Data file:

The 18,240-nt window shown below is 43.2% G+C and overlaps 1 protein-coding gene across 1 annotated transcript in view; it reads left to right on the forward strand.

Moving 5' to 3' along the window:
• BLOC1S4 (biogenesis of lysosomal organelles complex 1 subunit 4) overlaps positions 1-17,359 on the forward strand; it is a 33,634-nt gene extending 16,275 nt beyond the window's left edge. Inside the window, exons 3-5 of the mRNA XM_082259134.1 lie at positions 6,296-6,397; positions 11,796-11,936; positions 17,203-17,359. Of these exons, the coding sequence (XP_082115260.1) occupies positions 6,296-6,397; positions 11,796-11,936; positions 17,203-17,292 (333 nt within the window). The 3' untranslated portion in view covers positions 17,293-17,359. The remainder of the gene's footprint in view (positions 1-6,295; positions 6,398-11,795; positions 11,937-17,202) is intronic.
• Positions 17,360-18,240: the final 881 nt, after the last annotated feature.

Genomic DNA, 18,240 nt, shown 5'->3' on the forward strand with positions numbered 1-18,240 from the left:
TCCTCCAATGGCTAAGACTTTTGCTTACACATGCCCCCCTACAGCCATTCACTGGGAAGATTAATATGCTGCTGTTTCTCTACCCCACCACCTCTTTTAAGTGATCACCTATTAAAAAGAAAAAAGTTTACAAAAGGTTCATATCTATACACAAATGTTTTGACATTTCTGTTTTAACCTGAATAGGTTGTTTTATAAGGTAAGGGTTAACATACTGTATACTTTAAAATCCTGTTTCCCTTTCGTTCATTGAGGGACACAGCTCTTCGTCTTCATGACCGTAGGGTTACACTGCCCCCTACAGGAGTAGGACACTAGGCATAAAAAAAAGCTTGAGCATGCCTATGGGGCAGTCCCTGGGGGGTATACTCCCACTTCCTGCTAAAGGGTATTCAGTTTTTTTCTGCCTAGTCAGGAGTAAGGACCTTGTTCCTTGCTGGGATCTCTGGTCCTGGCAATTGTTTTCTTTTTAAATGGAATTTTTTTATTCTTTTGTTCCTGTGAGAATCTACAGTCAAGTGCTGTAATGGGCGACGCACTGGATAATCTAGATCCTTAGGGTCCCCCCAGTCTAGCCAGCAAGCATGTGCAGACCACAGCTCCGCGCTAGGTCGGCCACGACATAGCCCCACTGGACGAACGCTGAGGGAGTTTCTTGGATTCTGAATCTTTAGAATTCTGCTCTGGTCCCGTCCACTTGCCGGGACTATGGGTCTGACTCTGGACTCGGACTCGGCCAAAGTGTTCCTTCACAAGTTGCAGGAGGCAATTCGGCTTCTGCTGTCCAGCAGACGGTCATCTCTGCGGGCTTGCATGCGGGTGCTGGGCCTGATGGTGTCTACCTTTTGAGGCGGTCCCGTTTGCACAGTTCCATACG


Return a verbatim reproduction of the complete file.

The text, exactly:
The 18,240-nt window shown below is 43.2% G+C and overlaps 1 protein-coding gene across 1 annotated transcript in view; it reads left to right on the forward strand.

Moving 5' to 3' along the window:
• BLOC1S4 (biogenesis of lysosomal organelles complex 1 subunit 4) overlaps positions 1-17,359 on the forward strand; it is a 33,634-nt gene extending 16,275 nt beyond the window's left edge. Inside the window, exons 3-5 of the mRNA XM_082259134.1 lie at positions 6,296-6,397; positions 11,796-11,936; positions 17,203-17,359. Of these exons, the coding sequence (XP_082115260.1) occupies positions 6,296-6,397; positions 11,796-11,936; positions 17,203-17,292 (333 nt within the window). The 3' untranslated portion in view covers positions 17,293-17,359. The remainder of the gene's footprint in view (positions 1-6,295; positions 6,398-11,795; positions 11,937-17,202) is intronic.
• Positions 17,360-18,240: the final 881 nt, after the last annotated feature.

Genomic DNA, 18,240 nt, shown 5'->3' on the forward strand with positions numbered 1-18,240 from the left:
TCCTCCAATGGCTAAGACTTTTGCTTACACATGCCCCCCTACAGCCATTCACTGGGAAGATTAATATGCTGCTGTTTCTCTACCCCACCACCTCTTTTAAGTGATCACCTATTAAAAAGAAAAAAGTTTACAAAAGGTTCATATCTATACACAAATGTTTTGACATTTCTGTTTTAACCTGAATAGGTTGTTTTATAAGGTAAGGGTTAACATACTGTATACTTTAAAATCCTGTTTCCCTTTCGTTCATTGAGGGACACAGCTCTTCGTCTTCATGACCGTAGGGTTACACTGCCCCCTACAGGAGTAGGACACTAGGCATAAAAAAAAGCTTGAGCATGCCTATGGGGCAGTCCCTGGGGGGTATACTCCCACTTCCTGCTAAAGGGTATTCAGTTTTTTTCTGCCTAGTCAGGAGTAAGGACCTTGTTCCTTGCTGGGATCTCTGGTCCTGGCAATTGTTTTCTTTTTAAATGGAATTTTTTTATTCTTTTGTTCCTGTGAGAATCTACAGTCAAGTGCTGTAATGGGCGACGCACTGGATAATCTAGATCCTTAGGGTCCCCCCAGTCTAGCCAGCAAGCATGTGCAGACCACAGCTCCGCGCTAGGTCGGCCACGACATAGCCCCACTGGACGAACGCTGAGGGAGTTTCTTGGATTCTGAATCTTTAGAATTCTGCTCTGGTCCCGTCCACTTGCCGGGACTATGGGTCTGACTCTGGACTCGGACTCGGCCAAAGTGTTCCTTCACAAGTTGCAGGAGGCAATTCGGCTTCTGCTGTCCAGCAGACGGTCATCTCTGCGGGCTTGCATGCGGGTGCTGGGCCTGATGGTGTCTACCTTTTGAGGCGGTCCCGTTTGCACAGTTCCATACG